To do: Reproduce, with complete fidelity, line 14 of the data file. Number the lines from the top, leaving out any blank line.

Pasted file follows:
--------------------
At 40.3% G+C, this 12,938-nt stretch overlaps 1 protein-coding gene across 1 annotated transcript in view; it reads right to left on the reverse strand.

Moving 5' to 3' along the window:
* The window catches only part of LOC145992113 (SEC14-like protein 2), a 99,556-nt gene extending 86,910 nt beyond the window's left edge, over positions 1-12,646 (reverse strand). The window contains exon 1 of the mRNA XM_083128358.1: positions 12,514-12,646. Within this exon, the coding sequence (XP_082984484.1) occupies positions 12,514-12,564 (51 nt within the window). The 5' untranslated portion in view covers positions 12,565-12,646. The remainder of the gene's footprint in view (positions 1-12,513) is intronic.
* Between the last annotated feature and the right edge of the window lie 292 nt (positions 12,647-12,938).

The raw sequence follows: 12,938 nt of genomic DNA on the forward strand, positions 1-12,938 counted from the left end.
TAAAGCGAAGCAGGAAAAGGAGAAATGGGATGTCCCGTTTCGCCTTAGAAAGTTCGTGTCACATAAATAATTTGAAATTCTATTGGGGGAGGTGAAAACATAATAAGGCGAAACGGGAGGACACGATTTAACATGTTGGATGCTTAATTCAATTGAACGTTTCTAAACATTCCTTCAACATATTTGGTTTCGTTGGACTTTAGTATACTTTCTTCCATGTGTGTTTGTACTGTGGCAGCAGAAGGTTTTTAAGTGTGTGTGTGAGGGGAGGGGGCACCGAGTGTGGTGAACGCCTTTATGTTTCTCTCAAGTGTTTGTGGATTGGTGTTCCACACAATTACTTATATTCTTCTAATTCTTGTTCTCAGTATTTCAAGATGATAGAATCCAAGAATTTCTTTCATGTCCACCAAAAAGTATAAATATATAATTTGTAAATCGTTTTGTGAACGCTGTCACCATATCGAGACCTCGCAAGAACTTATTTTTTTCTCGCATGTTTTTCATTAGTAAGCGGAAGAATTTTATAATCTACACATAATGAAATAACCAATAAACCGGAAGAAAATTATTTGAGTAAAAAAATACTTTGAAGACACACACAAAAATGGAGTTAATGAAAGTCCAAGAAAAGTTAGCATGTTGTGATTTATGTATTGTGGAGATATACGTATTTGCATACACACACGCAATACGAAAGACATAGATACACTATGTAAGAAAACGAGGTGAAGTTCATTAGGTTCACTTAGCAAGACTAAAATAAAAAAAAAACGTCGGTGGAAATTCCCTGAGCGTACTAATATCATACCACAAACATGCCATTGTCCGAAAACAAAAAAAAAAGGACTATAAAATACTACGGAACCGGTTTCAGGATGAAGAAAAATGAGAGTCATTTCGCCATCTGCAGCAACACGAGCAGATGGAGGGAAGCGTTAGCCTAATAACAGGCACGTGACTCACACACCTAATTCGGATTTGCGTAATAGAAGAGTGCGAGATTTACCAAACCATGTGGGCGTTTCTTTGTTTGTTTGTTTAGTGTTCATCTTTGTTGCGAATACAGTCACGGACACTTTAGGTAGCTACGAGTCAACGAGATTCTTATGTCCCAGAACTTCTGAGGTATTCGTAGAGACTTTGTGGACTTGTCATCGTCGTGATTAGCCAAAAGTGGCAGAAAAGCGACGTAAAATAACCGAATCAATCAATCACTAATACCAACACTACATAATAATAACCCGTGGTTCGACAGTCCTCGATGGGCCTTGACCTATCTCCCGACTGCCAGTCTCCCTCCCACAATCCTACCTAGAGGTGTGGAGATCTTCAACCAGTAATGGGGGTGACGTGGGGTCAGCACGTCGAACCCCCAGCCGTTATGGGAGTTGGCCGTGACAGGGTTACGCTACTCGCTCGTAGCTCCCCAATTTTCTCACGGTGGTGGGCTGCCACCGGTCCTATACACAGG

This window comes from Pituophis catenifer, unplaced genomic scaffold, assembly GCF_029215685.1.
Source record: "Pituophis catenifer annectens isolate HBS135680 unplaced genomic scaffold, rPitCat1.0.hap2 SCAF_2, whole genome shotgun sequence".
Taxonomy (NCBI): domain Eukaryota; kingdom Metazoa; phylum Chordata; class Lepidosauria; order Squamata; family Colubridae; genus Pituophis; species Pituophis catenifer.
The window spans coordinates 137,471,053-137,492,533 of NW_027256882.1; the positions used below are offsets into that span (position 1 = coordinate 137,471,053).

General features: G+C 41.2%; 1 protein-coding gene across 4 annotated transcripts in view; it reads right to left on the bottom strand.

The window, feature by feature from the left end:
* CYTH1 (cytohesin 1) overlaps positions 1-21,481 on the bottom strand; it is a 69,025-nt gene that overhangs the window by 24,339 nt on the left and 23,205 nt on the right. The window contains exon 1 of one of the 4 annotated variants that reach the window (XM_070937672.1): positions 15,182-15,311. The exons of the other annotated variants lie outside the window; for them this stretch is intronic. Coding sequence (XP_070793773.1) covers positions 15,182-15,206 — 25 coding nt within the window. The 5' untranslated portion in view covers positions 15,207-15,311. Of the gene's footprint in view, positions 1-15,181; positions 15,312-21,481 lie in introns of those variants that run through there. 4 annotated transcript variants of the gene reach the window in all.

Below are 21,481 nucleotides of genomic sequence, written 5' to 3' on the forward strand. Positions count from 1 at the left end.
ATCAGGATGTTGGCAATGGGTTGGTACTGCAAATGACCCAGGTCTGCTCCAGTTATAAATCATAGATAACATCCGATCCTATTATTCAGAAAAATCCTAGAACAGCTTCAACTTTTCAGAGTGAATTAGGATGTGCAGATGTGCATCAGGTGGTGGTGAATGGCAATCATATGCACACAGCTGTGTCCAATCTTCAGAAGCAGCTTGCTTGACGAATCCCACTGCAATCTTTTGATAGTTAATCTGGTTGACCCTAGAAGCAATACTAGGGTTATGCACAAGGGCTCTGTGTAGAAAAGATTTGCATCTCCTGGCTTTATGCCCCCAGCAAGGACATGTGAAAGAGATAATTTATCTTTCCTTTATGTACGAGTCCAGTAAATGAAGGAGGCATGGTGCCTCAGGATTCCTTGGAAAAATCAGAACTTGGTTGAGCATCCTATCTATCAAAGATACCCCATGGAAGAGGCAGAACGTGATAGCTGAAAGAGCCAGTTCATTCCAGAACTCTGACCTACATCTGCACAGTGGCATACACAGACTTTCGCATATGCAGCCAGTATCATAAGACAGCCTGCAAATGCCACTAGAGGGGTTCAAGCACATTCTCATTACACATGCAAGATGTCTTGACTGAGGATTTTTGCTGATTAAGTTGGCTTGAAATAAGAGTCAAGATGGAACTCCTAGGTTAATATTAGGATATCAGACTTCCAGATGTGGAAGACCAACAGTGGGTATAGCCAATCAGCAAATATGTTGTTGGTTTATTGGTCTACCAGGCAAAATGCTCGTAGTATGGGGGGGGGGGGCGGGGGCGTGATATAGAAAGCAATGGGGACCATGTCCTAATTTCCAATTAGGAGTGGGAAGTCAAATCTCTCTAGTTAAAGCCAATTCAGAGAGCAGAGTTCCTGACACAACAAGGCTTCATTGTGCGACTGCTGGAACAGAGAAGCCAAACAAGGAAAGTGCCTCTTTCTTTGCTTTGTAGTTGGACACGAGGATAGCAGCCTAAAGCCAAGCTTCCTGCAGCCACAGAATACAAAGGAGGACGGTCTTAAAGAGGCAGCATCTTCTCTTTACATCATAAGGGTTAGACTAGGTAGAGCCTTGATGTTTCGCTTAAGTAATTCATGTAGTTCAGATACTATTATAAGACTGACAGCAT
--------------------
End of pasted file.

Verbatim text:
Below are 21,481 nucleotides of genomic sequence, written 5' to 3' on the forward strand. Positions count from 1 at the left end.